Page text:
What makes a building “smart”?

Unlike the green building industry, which has firmly established the LEED standard, intelligent buildings have not had a definitive rating or evaluation system based on a set of specific criteria. The more recently developed WELL and RESET standards, for their part, focus on aspects of building performance related to occupant health and well-being; and data structure and data quality. As the industry continues to move toward more responsive and adaptable buildings, other assessment frameworks have been developed making it possible to certify a building as “intelligent,” and notable examples are the WiredScore certification, the SPIRE Smart Building Program, developed by UL and the Telecommunications Industry Association (TIA), and BOMA Canada’s BEST Smart Buildings Certification Program’s Pilot Project, which builds on the success of BOMA BEST Sustainable Buildings. Each of these frameworks will give building players something to “leanon—and work toward.

While industry participants are certain to draw on these frameworks in future when looking for smart-building examples, for now, coming up with a list of prominent intelligent buildings inevitably becomes a somewhat subjective and arbitrary exercise. At the same time, the year of the pandemic did bring forward several innovative use cases and here are, in no particular order, seven examples.

Each demonstrates innovation in certain key areas—HVAC, lighting, office design (especially post-COVID), and data analytics around occupancy and energy efficiency—all of which support the most valuable use cases for intelligent buildings today.

Notably, the perceived value of different intelligent-building use cases can change with time. An example: Just a few years ago, building-operations stakeholders surveyed for ASHB’s Monetization of Intelligent Buildings research (2018) ranked the ability to improve indoor air quality and enhancements to space utilization, tracking, and wayfinding as relatively low-priority use cases. Today, those same capabilities are among the most sought after thanks to the shift to hybrid workplaces and our changing perception of buildings as flexible and adaptable infrastructure. As intelligent technologies continue to evolve—along with our expectations of building performance—so will our ideas about smart buildings.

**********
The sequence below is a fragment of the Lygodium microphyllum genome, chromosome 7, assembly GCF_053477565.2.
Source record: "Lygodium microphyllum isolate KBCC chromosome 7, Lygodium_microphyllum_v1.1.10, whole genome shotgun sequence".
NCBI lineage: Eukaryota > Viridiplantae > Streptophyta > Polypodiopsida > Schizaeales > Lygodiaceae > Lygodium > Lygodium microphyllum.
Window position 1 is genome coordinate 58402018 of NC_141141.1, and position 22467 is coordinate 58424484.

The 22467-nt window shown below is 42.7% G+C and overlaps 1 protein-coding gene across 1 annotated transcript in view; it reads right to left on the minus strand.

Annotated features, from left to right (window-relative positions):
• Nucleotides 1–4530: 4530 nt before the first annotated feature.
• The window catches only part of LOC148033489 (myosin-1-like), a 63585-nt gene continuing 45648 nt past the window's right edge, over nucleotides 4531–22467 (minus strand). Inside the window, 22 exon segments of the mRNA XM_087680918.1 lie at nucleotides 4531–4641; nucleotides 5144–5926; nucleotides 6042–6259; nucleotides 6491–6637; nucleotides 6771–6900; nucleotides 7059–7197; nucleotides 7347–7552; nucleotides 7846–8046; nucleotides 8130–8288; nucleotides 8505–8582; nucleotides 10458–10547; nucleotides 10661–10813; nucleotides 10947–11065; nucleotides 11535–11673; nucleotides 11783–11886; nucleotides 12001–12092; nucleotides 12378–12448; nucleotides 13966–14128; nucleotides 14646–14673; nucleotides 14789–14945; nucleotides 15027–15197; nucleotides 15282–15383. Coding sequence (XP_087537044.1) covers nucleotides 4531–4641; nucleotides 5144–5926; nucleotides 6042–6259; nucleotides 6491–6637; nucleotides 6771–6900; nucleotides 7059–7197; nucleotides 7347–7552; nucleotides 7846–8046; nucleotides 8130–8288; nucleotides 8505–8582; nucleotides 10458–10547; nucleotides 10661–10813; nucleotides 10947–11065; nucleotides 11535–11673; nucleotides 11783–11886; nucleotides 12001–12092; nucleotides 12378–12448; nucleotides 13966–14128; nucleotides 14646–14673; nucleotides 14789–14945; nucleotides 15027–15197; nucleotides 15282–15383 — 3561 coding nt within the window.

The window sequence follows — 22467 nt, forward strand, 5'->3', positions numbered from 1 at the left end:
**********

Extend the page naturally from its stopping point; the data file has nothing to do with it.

To see 5 more intelligent building examples that focus on energy-efficient design and operations, read our free research report, Zero Net Energy Building Controls.

7 Examples Of Smart Buildings

1. Oakland City Center (Oakland, California)

Oakland City Center is notable for its advanced variable air volume (VAV) system. Developed by Siemens, it collects temperature and humidity data and learns how the system responds to changes in demand. An AI-powered algorithm then evaluates operating data and sends setpoints to the building’s HVAC system to cost-effectively and sustainably ensure better occupant comfort.

Another advantage of this dynamic VAV system is its ability to control air quality efficiently at different settings, which was particularly valuable during the pandemic year. A general “green mode” setting optimizes temperature, pressure, and humidity in a normal environment, but when a virus has been introduced, its “decontamination mode” helps minimize virus transmission by elevating the temperature and accelerating decay of the virus. This was one of the features that made it possible to safely reopen the building, for any work that required a physical presence on site.

2. Frasers Tower (Singapore)

Developed in conjunction with Bentley Systems and Schneider Electric, Microsoft’s Frasers Tower1 is a study in operational excellence. Its 179 Bluetooth Beacons and 900 lighting, air quality, and temperature sensors gather data in real-time, enabling operators to optimize building spaces for maximum efficiency and productivity. And employees and staff use Smart Building CampusLink, an application that is fully integrated with Microsoft Outlook and Microsoft Office 365, to easily find directions, determine room occupancy, and book facilities in real-time. Data is correlated across the physical and digital worlds in a virtual replication of the physical building, serving as a model for future connected workplaces.